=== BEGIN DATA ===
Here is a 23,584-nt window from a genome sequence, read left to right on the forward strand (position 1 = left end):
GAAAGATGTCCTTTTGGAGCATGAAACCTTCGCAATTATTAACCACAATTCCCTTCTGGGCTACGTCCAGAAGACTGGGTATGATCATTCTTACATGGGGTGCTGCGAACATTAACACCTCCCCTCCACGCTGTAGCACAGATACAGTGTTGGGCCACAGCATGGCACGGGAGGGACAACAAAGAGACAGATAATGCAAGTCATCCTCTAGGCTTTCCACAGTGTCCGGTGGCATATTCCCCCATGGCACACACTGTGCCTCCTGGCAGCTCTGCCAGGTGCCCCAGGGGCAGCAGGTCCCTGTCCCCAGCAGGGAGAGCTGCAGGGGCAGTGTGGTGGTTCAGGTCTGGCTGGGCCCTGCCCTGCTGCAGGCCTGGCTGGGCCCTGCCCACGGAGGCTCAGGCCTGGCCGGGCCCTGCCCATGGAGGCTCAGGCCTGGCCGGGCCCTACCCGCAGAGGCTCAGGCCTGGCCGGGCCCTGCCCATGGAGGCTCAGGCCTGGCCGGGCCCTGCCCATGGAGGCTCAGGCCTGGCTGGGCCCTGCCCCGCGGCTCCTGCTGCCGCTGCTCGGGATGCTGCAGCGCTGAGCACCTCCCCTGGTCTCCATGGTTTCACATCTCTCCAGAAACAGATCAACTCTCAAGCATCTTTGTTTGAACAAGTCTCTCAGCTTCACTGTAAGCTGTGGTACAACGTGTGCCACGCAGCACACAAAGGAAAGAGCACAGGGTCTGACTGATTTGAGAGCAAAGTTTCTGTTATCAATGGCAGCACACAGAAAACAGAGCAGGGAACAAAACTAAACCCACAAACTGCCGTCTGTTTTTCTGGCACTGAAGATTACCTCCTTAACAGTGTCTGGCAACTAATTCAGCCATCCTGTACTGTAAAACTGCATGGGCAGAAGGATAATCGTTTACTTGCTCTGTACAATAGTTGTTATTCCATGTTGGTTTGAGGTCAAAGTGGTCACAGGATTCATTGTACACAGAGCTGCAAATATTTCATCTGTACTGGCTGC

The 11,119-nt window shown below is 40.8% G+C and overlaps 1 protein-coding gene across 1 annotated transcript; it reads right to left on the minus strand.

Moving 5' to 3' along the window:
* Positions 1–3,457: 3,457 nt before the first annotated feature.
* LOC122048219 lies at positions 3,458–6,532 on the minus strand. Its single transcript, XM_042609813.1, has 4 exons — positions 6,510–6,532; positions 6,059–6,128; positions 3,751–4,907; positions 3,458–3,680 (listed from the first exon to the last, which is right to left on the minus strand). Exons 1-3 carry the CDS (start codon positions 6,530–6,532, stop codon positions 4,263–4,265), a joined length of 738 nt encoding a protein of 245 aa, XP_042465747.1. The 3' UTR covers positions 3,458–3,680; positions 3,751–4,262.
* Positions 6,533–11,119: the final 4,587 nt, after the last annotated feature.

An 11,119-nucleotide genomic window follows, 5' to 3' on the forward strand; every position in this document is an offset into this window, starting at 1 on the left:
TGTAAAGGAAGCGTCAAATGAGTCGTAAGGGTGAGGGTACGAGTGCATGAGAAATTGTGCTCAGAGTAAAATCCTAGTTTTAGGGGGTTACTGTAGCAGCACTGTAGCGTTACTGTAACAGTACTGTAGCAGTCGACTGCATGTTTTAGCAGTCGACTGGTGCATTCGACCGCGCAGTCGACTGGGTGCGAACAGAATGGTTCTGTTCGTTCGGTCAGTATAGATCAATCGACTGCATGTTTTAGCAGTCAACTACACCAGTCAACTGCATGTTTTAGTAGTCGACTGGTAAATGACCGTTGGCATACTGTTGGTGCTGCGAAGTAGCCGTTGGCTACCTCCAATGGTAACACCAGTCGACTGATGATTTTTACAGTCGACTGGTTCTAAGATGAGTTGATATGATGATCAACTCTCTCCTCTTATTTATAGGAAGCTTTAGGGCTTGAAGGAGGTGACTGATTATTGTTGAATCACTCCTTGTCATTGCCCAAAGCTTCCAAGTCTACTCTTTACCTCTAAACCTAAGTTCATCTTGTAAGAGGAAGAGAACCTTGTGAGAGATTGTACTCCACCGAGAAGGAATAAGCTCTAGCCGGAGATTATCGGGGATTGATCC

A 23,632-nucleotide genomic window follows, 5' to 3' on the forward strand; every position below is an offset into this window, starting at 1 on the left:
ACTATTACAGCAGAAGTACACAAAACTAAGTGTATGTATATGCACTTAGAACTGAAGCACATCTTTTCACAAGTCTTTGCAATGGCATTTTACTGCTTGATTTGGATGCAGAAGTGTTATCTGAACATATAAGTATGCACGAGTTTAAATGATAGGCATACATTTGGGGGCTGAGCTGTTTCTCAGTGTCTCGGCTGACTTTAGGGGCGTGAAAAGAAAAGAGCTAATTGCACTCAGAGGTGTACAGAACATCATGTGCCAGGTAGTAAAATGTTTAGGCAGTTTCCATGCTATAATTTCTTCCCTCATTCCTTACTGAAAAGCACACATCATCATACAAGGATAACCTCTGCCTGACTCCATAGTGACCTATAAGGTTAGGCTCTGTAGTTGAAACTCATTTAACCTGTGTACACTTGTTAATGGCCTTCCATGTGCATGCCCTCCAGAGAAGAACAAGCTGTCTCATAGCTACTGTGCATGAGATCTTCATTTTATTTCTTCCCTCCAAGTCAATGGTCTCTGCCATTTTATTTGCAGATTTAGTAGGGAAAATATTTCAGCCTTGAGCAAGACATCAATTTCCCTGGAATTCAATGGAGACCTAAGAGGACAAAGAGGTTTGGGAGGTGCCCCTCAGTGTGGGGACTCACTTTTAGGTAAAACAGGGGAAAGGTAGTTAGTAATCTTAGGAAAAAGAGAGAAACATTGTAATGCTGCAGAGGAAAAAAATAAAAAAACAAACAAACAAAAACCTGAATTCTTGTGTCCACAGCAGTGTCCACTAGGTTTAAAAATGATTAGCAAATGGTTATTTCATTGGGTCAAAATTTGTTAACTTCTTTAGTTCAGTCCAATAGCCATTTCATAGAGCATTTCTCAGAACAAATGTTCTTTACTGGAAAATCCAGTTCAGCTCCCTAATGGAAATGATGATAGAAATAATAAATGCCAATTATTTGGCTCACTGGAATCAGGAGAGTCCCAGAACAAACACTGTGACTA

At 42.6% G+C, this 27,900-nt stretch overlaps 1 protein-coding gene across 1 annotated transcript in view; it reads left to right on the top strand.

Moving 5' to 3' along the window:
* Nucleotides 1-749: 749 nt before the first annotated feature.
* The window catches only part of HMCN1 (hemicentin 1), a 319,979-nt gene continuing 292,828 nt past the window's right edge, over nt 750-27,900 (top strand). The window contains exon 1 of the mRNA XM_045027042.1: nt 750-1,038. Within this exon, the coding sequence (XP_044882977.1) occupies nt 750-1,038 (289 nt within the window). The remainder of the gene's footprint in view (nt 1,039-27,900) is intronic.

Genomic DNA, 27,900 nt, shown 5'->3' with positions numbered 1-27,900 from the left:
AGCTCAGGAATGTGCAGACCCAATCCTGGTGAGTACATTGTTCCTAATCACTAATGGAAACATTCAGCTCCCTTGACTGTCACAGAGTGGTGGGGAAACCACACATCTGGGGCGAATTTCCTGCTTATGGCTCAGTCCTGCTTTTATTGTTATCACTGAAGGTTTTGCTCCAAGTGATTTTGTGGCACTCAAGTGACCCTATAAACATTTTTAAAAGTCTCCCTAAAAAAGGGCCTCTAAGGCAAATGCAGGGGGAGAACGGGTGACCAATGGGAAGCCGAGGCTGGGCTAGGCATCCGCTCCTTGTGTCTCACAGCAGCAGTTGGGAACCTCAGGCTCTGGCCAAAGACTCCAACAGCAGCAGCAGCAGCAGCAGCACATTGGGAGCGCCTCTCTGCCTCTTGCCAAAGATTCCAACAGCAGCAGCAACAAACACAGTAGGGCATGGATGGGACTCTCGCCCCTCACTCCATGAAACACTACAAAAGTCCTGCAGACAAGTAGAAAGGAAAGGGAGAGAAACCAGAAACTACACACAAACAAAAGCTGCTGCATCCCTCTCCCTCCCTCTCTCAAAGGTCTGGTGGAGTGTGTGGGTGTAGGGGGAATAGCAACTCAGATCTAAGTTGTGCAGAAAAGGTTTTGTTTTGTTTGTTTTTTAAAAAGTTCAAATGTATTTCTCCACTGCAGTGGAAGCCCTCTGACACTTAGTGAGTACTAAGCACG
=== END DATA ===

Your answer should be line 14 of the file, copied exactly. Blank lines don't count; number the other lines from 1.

* Nucleotides 1-749: 749 nt before the first annotated feature.